Movie Score Media’s quality releases continue to be not only a major source for discovering new composers whose attendant projects barely hit U.S. shores, but also a great way to hear relatively obscure foreign soundtracks done by sometimes eminent American musicians – in both notable cases here performed in the key of war.
Early on in Marco Beltrami’s career, the composer wrote one of his most interesting psycho-killer scores for a deranged female cellist, albeit in the guise of a period costume drama for Norwegian director Ole Bornedal’s 2002 thriller I AM DINA. Now Beltrami reteams with him for a completely different, equally impressive score for the Denmark’s most expensive TV miniseries. “1864” chronicles the country’s disastrous war with Germany during that fateful year, which also happened to see a bloody battle occurring in a United States. In fact, when stateside listeners hear the elegiacally orchestra, patriotic brass along with the tender strings and piano melody of the women left on the home front, they might assume that Beltrami has written a very assured Civil War score – minus the southern-isms. But that perhaps that’s just the point of how a powerful orchestral score can conjure the universal language of for all of its heroic folly, as dynamically performed here by Danish orchestras. They conjures both the horror, and true valor of battle, with an extra dose of tragedy given the catastrophically lopsided, and history-change results inflicted on Denmark. Beltrami does an especially good job of musically cutting between royalty planning out strategy and civilian soldiers suffering for it on the battlefront, seguing from heartfelt drama to the ominous winds of war. It’s epically sweeping music that gives 1864 all the thematic impact of a major film score, yet with such distinctive Beltrami touches as glass-like eeriness, relentlessly dire rhythms and raging brass that will appeal to admirers of such exceptional genre scores of his as SNOWPIERCER. Sure this might be Denmark. But given this oft-passionate, heroism-delineating, trumpet-blowing score in this midst of total loss, one might easily imagine Beltrami scoring a woman determined never to go hungry again if the need arises.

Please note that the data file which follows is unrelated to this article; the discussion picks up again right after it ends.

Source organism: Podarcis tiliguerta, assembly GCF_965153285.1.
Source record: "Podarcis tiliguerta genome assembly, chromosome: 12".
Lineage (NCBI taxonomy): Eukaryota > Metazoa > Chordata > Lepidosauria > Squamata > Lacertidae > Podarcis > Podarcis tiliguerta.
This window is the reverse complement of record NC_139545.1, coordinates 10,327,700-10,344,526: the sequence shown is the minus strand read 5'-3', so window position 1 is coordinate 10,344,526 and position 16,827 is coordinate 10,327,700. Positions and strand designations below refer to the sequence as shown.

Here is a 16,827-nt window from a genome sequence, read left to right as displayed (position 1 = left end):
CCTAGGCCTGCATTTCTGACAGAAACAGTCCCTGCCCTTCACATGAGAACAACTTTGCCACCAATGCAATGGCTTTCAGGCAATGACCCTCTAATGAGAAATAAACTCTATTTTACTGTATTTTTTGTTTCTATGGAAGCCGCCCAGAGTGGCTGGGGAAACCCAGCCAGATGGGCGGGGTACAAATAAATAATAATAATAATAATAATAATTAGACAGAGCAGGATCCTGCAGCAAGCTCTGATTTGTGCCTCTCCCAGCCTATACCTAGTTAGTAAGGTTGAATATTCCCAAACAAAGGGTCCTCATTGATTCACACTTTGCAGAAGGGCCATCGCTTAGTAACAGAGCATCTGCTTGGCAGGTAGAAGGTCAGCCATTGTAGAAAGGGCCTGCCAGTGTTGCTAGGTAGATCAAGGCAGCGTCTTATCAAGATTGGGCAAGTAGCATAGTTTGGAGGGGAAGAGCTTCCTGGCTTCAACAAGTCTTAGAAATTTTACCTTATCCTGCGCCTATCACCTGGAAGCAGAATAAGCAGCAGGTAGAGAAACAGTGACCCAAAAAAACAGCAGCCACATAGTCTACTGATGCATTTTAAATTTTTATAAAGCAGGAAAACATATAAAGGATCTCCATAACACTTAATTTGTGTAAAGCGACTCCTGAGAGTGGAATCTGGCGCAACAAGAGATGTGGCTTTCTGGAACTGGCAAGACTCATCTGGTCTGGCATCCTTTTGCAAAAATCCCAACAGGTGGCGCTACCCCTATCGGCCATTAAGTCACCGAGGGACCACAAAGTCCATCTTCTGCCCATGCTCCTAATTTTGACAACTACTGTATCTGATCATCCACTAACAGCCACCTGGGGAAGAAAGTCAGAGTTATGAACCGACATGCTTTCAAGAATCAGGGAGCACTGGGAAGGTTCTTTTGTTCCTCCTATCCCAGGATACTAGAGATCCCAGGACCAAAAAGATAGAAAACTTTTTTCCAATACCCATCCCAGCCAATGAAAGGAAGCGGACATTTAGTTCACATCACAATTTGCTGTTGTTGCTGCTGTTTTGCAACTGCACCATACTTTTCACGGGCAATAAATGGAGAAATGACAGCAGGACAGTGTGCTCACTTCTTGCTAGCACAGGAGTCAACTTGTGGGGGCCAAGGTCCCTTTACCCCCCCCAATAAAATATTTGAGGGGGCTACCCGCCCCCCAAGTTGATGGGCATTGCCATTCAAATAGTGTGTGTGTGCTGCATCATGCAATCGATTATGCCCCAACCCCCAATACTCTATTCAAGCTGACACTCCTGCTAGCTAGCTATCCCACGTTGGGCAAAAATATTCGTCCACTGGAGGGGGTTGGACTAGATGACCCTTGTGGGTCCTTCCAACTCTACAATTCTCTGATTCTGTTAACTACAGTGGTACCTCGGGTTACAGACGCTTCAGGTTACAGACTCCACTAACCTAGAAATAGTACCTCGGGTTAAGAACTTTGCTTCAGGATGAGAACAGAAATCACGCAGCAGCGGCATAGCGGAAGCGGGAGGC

Rising French composer Philippe Jakko does his part for his country’s underground in this stalwart English WW2 film, wherein DOWNTON ABBEY‘s Julian Ovendon leaders a crack team of Americans and Brits into occupied territory, of course with a traitor in their midst. But while traditionally told on the cinematic front, Jakko’s score is way more contemporary in its symphonic / sample treatment than going for a Ron Goodwin-esque approach, although his music’s stalwart spirit is certainly there in terms of its heroic military timpani and low, Nazi menace. Instead, Jakko uses tense, time-is-running-out percussion and waves of threatening string tension, a la THE THIN RED LINE, albeit with an approach that’s more centered on fighting than that movie’s existential meditation on war. “Allies’” battle music is suitably throttling, while horror-like electronics convey the overwhelming forces pitted against our patriots. For the most part, ALLIES is about survival as opposed to rah-rah assaults, a trigger finger-tightening darkness that distinguishes Jakko’s work, especially in the building chorus, strings and rock-like percussion that drives a truly memorable, neo-romantic theme to its sacrificial finish. As he succeeds in giving war scoring a powerful, contemporary energy by making very good use of obviously limited musical resources, Jakko puts himself in very good stead to accept further soundtrack missions with bigger budgetary guns on this side of the Atlantic.
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